The individual MUST be examined and evaluated by a physician, determining that this medication is appropriate for them.

Many believe the “euphoric” reaction experienced after taking the medication is an indication they have ADHD and do require it, when actually the opposite is true. These medications are only “lifesavers” for those who have true ADHD.

One becomes both physically and emotionally dependent on the stimulants and loses self confidence and self esteem concerning their true ability to study, take exams and feel comfortable navigating through life.

They blindly join those taking these medications before learning the facts, risks and dangers of these stimulants.

They ignore the fact that methylphenidate or amphetamine stimulants are speed and create genuine risks.

Emergency room visits due to these stimulants have noticeably increased in recent years.

They overlook the fact that alcohol combined with these stimulants can increase heart difficulties, even on normal dosages of the ADHD medications.

Higher incidence of Anxiety and Depersonalization is frequently due to increased heart rate and stimulating result of these medications.

Bottom line, many find increased memory and concentration skills while using these stimulants is not worth the risk of these difficult and often dangerous side effects. They also lose self esteem and confidence believing they require this extra “boost” every time they study for a test or take a meeting at work. It creates a false sense of security along with increased risks of very difficult adverse reactions.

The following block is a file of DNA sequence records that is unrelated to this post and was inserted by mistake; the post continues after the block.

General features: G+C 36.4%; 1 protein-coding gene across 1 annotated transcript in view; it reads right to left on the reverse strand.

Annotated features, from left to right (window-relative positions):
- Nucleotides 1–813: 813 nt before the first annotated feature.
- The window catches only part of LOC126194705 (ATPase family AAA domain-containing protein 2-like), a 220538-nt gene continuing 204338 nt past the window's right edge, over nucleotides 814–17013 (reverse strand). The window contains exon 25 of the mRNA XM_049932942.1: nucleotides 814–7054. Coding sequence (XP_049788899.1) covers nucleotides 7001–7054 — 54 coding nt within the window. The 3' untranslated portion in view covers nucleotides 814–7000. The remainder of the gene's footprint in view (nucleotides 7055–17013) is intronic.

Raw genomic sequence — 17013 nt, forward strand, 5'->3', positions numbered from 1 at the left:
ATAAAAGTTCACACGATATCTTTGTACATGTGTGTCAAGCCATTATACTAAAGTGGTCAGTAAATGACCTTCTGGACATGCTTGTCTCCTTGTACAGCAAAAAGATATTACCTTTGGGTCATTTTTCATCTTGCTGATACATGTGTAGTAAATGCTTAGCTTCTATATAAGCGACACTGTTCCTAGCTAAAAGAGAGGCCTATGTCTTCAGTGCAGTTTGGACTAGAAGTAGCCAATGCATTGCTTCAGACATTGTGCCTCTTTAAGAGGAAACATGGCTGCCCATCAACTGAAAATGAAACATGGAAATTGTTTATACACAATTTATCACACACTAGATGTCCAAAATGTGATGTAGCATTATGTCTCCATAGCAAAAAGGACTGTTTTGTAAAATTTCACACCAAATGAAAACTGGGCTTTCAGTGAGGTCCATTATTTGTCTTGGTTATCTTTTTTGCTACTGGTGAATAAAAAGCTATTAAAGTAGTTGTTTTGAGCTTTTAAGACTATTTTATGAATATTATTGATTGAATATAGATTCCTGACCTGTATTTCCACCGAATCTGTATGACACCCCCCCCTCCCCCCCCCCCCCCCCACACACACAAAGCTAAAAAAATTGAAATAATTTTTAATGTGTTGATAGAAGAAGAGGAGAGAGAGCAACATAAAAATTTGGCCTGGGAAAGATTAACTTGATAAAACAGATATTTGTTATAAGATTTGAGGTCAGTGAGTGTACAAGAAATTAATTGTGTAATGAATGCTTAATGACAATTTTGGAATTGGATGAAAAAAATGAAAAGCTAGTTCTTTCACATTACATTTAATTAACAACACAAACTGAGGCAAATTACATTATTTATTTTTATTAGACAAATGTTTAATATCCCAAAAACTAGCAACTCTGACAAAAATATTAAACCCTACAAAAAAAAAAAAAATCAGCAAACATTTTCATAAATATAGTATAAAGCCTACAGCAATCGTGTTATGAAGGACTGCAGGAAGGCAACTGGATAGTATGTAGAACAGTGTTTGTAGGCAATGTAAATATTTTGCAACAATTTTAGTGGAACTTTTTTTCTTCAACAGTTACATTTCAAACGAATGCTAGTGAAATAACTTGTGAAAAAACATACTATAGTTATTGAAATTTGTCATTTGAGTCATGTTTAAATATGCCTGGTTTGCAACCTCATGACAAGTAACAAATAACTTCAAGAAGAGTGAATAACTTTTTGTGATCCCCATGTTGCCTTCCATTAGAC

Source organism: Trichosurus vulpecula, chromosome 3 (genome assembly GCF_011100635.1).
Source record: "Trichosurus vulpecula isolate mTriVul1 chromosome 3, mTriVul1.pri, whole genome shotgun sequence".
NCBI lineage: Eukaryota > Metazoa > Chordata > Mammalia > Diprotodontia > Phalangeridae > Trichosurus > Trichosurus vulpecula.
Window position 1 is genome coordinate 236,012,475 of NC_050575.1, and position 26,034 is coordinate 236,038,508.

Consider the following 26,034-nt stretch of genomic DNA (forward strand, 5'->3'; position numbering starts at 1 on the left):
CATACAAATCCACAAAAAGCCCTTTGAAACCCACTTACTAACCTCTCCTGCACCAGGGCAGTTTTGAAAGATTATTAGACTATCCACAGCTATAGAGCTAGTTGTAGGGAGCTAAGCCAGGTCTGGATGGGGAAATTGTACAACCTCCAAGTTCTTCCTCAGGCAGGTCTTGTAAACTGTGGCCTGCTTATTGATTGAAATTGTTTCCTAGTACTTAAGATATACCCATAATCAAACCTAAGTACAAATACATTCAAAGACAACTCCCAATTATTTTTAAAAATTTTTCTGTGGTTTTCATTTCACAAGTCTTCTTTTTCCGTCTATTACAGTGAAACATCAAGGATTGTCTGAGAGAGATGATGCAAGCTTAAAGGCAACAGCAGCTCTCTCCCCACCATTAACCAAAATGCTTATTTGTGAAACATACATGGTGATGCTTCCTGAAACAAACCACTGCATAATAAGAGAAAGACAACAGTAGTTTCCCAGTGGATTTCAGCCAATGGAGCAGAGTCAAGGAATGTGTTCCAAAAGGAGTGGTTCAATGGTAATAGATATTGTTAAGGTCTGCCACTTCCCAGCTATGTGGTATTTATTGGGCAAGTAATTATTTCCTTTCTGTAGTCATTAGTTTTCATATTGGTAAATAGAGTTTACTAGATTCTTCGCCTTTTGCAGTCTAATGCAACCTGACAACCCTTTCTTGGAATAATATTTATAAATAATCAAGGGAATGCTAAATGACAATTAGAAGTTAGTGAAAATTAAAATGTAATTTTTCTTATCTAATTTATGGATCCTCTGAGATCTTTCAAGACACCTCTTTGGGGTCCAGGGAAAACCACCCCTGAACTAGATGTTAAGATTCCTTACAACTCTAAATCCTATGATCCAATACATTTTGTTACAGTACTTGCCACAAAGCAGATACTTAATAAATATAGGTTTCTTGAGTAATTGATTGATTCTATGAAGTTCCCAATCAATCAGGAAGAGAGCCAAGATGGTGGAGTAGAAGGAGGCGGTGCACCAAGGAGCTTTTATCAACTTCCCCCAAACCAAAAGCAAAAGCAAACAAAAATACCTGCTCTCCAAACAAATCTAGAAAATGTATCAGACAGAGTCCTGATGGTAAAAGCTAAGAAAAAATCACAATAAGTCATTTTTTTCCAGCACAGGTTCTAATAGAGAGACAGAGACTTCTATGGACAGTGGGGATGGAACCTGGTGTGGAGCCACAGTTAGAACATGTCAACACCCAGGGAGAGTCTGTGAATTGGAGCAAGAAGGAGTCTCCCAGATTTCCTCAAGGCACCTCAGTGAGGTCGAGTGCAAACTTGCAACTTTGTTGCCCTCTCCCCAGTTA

Recovery from the Abusive Use of ADHD Medications:

A willingness to see these meds for what they are rather than a presumed lightweight memory enhancer.

Realizing the dependence that has developed while on these meds is both physical and emotional.

Using a natural anxiety and depersonalization treatment program to permanently eradicate symptoms.

Learning self acceptance concerning school and work performance, relinquishing the risks involved with stimulant drugs.

Accepting that one is dependent on these stimulants and learning to interrupt this dependence effectively.

Weighing the risks versus the benefits of using stimulants and coming to the conclusion that feeling “normal” and healthy outweighs the often devastating side effects connected with these medications.

Learning how to counter the withdrawal symptoms which often occur with discontinued use of these meds.

Surrendering the urge to take a medication that may place you at both physical and mental risk when it has not been determined that you require a “boost” or stimulating aid to navigate through life.

Lastly, it helps to recognize your abilities and difficulties in life. There are alternatives to taking medications to increase your grades, schoolwork and position in the workplace. There are tutors and natural health suggestions that create increased ability to succeed.